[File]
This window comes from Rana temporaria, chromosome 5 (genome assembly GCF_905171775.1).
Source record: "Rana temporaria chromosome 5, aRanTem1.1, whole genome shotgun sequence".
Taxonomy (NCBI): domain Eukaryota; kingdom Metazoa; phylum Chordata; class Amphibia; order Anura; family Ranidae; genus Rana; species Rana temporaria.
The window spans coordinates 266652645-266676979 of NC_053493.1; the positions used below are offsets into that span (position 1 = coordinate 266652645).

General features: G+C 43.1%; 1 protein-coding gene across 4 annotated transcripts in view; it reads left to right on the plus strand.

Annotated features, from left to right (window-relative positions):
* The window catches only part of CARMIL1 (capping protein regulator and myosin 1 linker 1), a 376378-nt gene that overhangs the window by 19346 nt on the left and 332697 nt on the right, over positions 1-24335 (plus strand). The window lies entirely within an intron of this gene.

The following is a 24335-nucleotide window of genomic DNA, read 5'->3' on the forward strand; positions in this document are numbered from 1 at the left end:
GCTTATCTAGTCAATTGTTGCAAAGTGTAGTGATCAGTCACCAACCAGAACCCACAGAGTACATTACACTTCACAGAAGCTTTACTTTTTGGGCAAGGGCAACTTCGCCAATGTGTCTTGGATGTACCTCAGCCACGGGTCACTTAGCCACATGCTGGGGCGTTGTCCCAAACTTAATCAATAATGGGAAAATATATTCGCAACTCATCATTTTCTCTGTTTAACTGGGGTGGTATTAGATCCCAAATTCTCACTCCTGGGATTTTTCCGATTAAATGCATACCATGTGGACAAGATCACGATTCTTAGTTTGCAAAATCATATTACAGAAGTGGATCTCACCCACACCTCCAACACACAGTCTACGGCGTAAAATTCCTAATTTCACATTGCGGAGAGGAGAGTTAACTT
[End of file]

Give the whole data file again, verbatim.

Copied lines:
This window comes from Rana temporaria, chromosome 5 (genome assembly GCF_905171775.1).
Source record: "Rana temporaria chromosome 5, aRanTem1.1, whole genome shotgun sequence".
Taxonomy (NCBI): domain Eukaryota; kingdom Metazoa; phylum Chordata; class Amphibia; order Anura; family Ranidae; genus Rana; species Rana temporaria.
The window spans coordinates 266652645-266676979 of NC_053493.1; the positions used below are offsets into that span (position 1 = coordinate 266652645).

General features: G+C 43.1%; 1 protein-coding gene across 4 annotated transcripts in view; it reads left to right on the plus strand.

Annotated features, from left to right (window-relative positions):
* The window catches only part of CARMIL1 (capping protein regulator and myosin 1 linker 1), a 376378-nt gene that overhangs the window by 19346 nt on the left and 332697 nt on the right, over positions 1-24335 (plus strand). The window lies entirely within an intron of this gene.

The following is a 24335-nucleotide window of genomic DNA, read 5'->3' on the forward strand; positions in this document are numbered from 1 at the left end:
GCTTATCTAGTCAATTGTTGCAAAGTGTAGTGATCAGTCACCAACCAGAACCCACAGAGTACATTACACTTCACAGAAGCTTTACTTTTTGGGCAAGGGCAACTTCGCCAATGTGTCTTGGATGTACCTCAGCCACGGGTCACTTAGCCACATGCTGGGGCGTTGTCCCAAACTTAATCAATAATGGGAAAATATATTCGCAACTCATCATTTTCTCTGTTTAACTGGGGTGGTATTAGATCCCAAATTCTCACTCCTGGGATTTTTCCGATTAAATGCATACCATGTGGACAAGATCACGATTCTTAGTTTGCAAAATCATATTACAGAAGTGGATCTCACCCACACCTCCAACACACAGTCTACGGCGTAAAATTCCTAATTTCACATTGCGGAGAGGAGAGTTAACTT